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Load Balancing Graylog with NGINX: Ultimate Guide

In cybersecurity, “Load Balancing Graylog with Nginx: The Ultimate Guide” is your reference guide. This guide helps to install Nginx. Imagine your Graylog, already proficient at managing vast log data, now enhanced with the Nginx load balancing capability to ensure peak performance.

NGINX ensures your Graylog cluster isn’t over-taxed, similar to a well-organized team where work is evenly distributed. This guide walks you through integrating NGINX with Graylog, from basic setups to sample configurations. It’s your go-to manual for scalable log management and SIEM with Graylog. Welcome to the next level of log management and SIEM.

How Do Nginx And Graylog Go Together?

Graylog is often deployed as multiple servers working together. In order to make the most out of this setup, incoming traffic has to be given directions to the correct server to process that message.   This is where nginx creates a great harmony of technology. The incoming traffic can be either HTTP traffic of users wanting to access the web interface of Graylog itself, or it could be encrypted agent data collected from systems around the world. Adding additional resources to be spread around a pool of servers gets simple once the initial setup is complete.

Load Balancing Sample Configuration

Many applications require load balancers as a fundamental part of the overall scalability of application services. Graylog can leverage a software or hardware load balancer to ensure incoming requests are distributed across the Graylog servers.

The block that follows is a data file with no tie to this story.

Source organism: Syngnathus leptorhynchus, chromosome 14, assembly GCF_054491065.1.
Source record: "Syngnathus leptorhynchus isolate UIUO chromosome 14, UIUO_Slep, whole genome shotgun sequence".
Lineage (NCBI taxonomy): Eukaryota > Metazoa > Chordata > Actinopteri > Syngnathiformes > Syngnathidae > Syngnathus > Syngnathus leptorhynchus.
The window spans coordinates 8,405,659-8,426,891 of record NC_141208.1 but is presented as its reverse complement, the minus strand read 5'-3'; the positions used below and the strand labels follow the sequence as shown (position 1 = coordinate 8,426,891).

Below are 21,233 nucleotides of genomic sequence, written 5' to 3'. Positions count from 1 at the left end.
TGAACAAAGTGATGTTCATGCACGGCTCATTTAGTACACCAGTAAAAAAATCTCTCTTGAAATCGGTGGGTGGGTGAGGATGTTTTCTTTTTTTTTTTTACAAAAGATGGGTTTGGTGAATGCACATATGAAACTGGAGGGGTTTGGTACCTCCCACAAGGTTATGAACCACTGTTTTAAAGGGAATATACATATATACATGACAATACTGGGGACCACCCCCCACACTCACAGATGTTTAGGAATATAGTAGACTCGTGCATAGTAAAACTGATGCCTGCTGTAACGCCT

To setup a Graylog cluster you can follow the official install guide for graylog

We will use this configuration as a reference for your Graylog installation to follow through on the important configuration in this document. The Graylog install will have the following details:

Graylog Server Info Example


  • graylog1.example.com:
  • graylog2.example.com:
  • graylog3.example.com:
    Each host is listening on port 9000


Graylog Ports: 

  • 5044 for the Beats Input
  • 5514 for the Syslog Input
    (Feel free to add more of your choice)


Nginx Details:

  • Installation for RPM and Ubuntu
  • TLS with self assigned certificates and installation
  • NGINX configuration for load balancing for Graylog


Installing NGINX

Ubuntu Server

Execute the following command:
sudo apt update && sudo apt upgrade -y 

After the update, install Nginx,
sudo apt install nginx -y

Check if the services are up and running
sudo systemctl status nginx

On RHEL / CentOS Server

Install the EPEL repository
sudo yum install epel-release

Update the repository
sudo yum update

Install nginx